Yesterday, we had the opportunity to meet with Mark Jurkowitz of the Pew Research Center. Taking Intro to Communication Research at Whitworth gave me an overview to the type of work the communication researchers conduct. I was impressed and interested to hear from Pew because it is a real-life application of an organization that does type of work I studied for an entire semester to analyze human communication, with a specific focus on journalistic communication.
It was fascinating to hear from Pew as well as the Columbia Journalism Review, because both take time to critique the media, which is something I believe we all should be doing as consumers of media and potential journalists ourselves. I often find myself trusting my “go to” news sources for sports news such as ESPN and The Seattle Times without critiquing for biases or wrongdoings that may be a part of their news coverage.
During our visit I was struck with an idea Jurkowitz mentioned for how the next generation of media consumers should be prepared to interpret media messages.
He thought that ideally media criticism courses for learning how to interpret the media should be taught at the elementary school level. Especially in this age and state of media, youth need to be educated about how to interpret the many types of media messages that are presented to them.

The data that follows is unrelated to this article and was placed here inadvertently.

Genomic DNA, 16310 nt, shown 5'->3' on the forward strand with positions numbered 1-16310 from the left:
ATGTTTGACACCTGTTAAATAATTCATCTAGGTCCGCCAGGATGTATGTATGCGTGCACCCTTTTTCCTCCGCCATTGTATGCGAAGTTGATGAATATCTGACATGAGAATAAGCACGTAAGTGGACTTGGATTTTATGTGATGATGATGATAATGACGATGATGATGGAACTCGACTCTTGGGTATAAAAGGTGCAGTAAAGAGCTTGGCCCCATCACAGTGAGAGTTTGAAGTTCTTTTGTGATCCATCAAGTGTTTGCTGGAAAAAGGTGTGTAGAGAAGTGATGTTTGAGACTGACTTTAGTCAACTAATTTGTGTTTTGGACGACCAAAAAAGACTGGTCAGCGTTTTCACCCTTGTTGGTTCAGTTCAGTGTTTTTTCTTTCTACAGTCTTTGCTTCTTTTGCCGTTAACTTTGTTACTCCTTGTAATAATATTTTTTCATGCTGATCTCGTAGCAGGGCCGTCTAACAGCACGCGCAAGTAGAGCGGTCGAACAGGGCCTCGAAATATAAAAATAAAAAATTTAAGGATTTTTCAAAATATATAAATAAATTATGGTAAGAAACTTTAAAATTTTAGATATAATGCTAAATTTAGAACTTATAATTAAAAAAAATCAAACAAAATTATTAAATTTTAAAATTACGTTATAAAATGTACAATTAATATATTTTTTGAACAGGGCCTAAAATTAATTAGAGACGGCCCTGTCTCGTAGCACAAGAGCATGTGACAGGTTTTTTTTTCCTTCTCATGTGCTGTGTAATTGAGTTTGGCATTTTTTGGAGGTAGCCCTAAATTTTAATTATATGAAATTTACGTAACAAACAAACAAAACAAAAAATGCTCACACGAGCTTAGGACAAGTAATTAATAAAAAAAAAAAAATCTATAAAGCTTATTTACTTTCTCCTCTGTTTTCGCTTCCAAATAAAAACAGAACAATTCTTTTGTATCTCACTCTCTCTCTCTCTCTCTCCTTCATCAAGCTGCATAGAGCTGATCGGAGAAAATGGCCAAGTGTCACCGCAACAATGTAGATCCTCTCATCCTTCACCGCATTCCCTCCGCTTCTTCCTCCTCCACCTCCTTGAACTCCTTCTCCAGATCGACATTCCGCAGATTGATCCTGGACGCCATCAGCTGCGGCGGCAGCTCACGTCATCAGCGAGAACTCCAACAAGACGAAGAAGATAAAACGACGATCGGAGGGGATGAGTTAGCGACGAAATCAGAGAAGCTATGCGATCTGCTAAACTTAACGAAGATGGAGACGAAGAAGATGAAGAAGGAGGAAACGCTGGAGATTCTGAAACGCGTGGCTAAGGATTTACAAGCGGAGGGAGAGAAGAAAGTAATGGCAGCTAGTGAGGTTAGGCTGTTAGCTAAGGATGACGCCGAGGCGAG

Having media literacy and being able to watch, read and listen to media messages with a critical eye is a skill that has and always will be important for media consumers. Especially in the world of news today, a plethora of mediums exist (newspaper, television, Internet, smartphones, tablets, etc.) and the emphasis on being first to report can sometimes create an overload of media messages with information that cannot always be trusted.
Jurkowitz said a major question for the future of journalism is trying to determine who will pay for quality journalism. Online journalism is exploding, and the audience is not the problem for journalism presently, it’s the money revenue. Without a consistent model for knowing how to gain revenue from online news, media organizations are in a tough spot.
It’s a daunting, scary but also fascinating problem. But regardless, media literacy is a skill that news consumers should have. It’s my hope that critiquing media will be a skill that the majority of media consumers can develop.
The Manti Te’o story fits perfectly into the state of media right now. You have an entire industry latching on to a great college football story. (CJR wrote a great piece critiquing the media’s obsession with the backstory). Nobody fact checks this season-long story. Instead, Deadspin fact checks and breaks the story. Deadspin is a sports blog started in 2005 started by Will Leitch, and it quickly became the most popular independent sports blog on the web. Essentially citizen journalists; people on the Internet with a passion for sports found this story. Not the accomplished editors of major newspapers. These people went the extra mile to double-check the facts, a crucial piece of the news process that is being undervalued or simply cut-out of the news production process nowadays.
This is the reality of media. We can’t know the future, but to some extent we can see where it is headed. No matter what, media literacy will be invaluable. It would be something special to see if Jurkowitz’s hope for media literacy in schools became a reality and we could become a better-educated people in the way we interpret our news.